Max Meyer: The squad’s most prominent player seems to have been around for ages, but he isn’t even 20 yet. Having been at Schalke since the age of 14, he’s already a key player in the number 10 role. Last season, he made a total of 36 appearances domestically and in Europe. Schalke struggled for form in a disappointing season under both Jens Keller and Roberto Di Matteo, but Meyer was still able to produce magical moments to show why everybody in the country rates him so highly.

Standing at a mere 5ft 8in, he is quick and clever. Comfortable on both feet, Meyer is able to wriggle out of difficult situations with incredible agility and close control as well as having the ability to link up effectively with his teammates. He puts his talents down to spending ‘hours and hours’ playing futsal as a youngster.

Meyer has also improved on his end product this season, scoring six goals and really becoming an instinctive finisher with his late runs into the box. With 21 goals and assists in 17 games at U-17 level and 22 goals and assists in 15 games at U-19 level for Germany, this tournament is a real opportunity for the 19 year-old to show everybody that he is ready to make the step up to the senior side. Having been included in the 30 man provisional squad for the World Cup, it shows that Jogi Low is keeping tabs on him. He will be watching him closely throughout these championships.

Serge Gnabry: After moving from Stuttgart to Arsenal for £100,000 in 2010, Serge Gnabry instantly became one of Arsenal’s brightest youth prospects. After being included in the first team squad on a handful of occasions in 2013/14 and impressing, it was clear to see that The Gunners had an exciting player on their hands. The young winger even scored against Swansea in a 2-1 victory, featuring regularly in an Arsenal side firing on all cylinders. Unfortunately, Gnabry missed most of the 2014/2015 season due to an injury he picked up in last season’s Champions League, halting his progress.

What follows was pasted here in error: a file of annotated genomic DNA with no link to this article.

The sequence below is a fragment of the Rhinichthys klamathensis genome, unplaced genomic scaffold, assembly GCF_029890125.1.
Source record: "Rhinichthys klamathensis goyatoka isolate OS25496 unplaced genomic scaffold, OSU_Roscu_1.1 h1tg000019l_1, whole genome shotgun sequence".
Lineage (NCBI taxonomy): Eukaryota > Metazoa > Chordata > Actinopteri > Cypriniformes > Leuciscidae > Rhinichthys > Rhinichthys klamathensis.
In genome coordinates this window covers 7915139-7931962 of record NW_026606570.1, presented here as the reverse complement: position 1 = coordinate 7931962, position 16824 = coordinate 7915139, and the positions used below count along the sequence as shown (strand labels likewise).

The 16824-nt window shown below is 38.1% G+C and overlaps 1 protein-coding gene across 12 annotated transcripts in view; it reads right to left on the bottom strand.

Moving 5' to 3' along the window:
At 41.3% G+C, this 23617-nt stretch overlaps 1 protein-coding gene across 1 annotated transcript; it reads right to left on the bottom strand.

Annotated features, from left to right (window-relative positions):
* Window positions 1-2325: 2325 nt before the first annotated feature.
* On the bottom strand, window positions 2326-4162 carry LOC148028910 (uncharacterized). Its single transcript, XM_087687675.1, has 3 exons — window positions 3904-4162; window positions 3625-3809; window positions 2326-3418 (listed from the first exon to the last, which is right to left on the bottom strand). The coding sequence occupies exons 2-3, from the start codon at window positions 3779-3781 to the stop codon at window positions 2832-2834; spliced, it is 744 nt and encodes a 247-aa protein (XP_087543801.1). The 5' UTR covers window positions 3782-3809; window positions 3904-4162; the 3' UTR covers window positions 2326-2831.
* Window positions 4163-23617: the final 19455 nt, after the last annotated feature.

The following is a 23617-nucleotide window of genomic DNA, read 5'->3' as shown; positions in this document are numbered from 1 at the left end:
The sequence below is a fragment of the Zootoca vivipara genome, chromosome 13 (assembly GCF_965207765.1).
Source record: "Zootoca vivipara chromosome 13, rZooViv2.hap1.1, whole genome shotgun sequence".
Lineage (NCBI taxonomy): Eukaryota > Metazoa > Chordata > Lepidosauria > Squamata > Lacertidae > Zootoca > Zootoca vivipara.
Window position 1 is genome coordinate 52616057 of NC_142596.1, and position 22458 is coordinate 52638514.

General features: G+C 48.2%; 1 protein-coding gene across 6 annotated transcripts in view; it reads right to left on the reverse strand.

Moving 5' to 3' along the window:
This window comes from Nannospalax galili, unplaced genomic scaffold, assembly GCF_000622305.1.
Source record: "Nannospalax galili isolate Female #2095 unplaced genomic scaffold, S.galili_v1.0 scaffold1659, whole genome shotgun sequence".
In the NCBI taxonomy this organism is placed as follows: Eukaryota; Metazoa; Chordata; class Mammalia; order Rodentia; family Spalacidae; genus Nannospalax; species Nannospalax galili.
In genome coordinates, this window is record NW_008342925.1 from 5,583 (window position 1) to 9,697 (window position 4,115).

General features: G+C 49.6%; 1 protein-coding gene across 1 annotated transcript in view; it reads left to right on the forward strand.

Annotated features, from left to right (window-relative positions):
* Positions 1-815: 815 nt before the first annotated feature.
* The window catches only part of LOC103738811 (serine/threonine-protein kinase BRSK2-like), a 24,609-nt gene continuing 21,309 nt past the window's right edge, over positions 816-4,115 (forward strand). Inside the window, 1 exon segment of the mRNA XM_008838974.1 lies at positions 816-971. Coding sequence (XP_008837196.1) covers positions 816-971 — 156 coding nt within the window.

Gnabry is an explosive winger with great speed and fantastic dribbling ability. Confident on both feet, he is able to breeze past defenders with a body swerve or turn, before accelerating away. The 19 year-old also has a thunderous shot, having scored multiple times from long range for the Arsenal and German youth teams respectively. Despite his 5ft 7in height, the German has quite a stocky frame which also means he can handle himself in the more physical battles of the game.

After finally regaining full fitness towards the end of the season, his call up to the U-21 side shows that those involved with Germany still rate the teenager very highly. As one of three main forward options, Gnabry is likely to be played on the right wing, but he is also capable of playing as the main striker. This tournament is a chance for Gnabry to show that he is back at his sharpest and ready to build on his enormous potential in time for next season, where a loan to a Premier League club with regular first team football looks to be his best option. On his day, Gnabry can cause havoc to most defences.

You can follow Phil Costa on Twitter (@Costafc_)